“So there looks like there might be an opportunity for you.”
At the time when I heard this, I was literally in the middle of having my best teaching year. My sixth grade blended learning classroom was going better than I could ever have imagined. I was “teaching like a PIRATE,” engaging and empowering my students, making learning relevant and meaningful to them, learning along side of my students every day, watching them get that love for learning back, and getting to know my students better than ever. And yet, a career opportunity came up that made me leave all of that.
Why I Thought Left
When I was told, “So there looks like there might be an opportunity for you,” I knew it was to step in as acting elementary principal for another principal in my district who needed to take a leave of absence. I did not know how long it would be, but I knew I had to take it. Opportunities like these do not come along often, and if I wanted to take the next step in my career, it began with this opportunity. While it was an easy decision to make, it was, at the same time, the most difficult career decision I ever had to make. I was leaving behind just an absolute incredible group of students, who were doing incredible things day after day. They wanted to come into my class every day. I wanted to come to school every day. There were no discipline issues. They pushed themselves to learn more than they did the day before. They pushed me to make the next day better for them than the day before.And yet, I left them for an opportunity.
Why I Really Left
As it turned out, I was able to return to my classroom and my students that year after spending seven weeks as acting principal. The principal I was filling in for returned from his leave of absence. I was thrilled to be going back to my students and finishing out the year with them. It just felt like the right thing. However, I was sad to leave the school I was filling in at as principal and those amazing people there. My time as principal was eye-opening to say the least, but it did let me know that I wanted to pursue administration more. At the end of that school year, I found out that the principal I was in for needed to take another leave of absence beginning in June. I ended up spending most of last year as acting principal and it appears the same will be true this year.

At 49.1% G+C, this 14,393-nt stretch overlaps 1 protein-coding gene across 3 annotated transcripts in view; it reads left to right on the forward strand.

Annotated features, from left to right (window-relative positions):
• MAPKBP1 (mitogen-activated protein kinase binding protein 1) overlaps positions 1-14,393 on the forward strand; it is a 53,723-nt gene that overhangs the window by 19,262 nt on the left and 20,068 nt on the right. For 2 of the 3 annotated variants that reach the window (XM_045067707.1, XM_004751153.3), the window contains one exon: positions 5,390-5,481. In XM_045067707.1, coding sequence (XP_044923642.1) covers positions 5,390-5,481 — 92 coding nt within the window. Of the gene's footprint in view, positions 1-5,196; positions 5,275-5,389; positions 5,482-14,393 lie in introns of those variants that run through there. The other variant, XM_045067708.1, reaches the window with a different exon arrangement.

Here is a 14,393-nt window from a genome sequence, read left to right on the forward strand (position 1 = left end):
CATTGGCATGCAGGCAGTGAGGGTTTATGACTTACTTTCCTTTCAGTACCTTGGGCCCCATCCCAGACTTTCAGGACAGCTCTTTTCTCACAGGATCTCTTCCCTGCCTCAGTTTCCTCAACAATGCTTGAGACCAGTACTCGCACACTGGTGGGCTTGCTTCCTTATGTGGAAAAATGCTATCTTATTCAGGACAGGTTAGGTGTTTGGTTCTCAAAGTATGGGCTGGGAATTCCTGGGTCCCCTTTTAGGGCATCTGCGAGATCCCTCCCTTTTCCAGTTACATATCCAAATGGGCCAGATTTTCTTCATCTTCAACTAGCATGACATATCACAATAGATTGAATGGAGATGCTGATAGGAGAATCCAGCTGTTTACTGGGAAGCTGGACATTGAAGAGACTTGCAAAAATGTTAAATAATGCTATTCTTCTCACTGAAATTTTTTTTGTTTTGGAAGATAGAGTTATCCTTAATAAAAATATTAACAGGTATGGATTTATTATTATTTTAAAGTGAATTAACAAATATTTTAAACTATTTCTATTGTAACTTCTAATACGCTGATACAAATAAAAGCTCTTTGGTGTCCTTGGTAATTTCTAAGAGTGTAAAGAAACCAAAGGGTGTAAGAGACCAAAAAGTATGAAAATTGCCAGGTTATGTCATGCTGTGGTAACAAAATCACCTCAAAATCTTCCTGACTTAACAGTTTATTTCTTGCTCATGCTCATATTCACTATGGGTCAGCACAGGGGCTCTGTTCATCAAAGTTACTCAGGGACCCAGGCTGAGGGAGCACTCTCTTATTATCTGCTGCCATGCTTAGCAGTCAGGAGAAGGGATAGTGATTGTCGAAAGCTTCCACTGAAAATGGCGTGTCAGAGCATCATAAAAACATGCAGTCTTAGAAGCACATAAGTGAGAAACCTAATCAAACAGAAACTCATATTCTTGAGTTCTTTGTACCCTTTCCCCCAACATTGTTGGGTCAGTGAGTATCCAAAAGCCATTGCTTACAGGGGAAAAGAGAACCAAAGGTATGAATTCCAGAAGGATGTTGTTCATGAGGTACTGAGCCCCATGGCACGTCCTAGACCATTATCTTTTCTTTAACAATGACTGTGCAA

During this summer, I saw a lot of my former students around town. The same students I left for seven weeks to be principal. So many great memories and feelings would rush back when I saw them, and it made me ask myself, “Why? Why did I leave my students and my classroom?” It wasn’t that I regretted my decision to leave the classroom to pursue administration, it was that I needed to answer my why. I reflected often trying to answer my why, and what I discovered was that those students who gave me so much then, have continued to give me so much now. They have answered my why and why I decided to leave my students and my classroom.
I realize now that I left because I want to have more of an impact than just on my classroom and my students. I want to be able to help give a building full of other teachers and students the same excitement and passion for learning that my students and I had that year. I want teachers and students to feel engaged and empowered; to have learning relevant and meaningful to them; to have teachers feel energized and excited to learn along side of their students every day as I did; and to watch both students and teachers develop their love for learning even more. That is why I left.
My students that year taught me more than I taught them, and I am still learning from them today.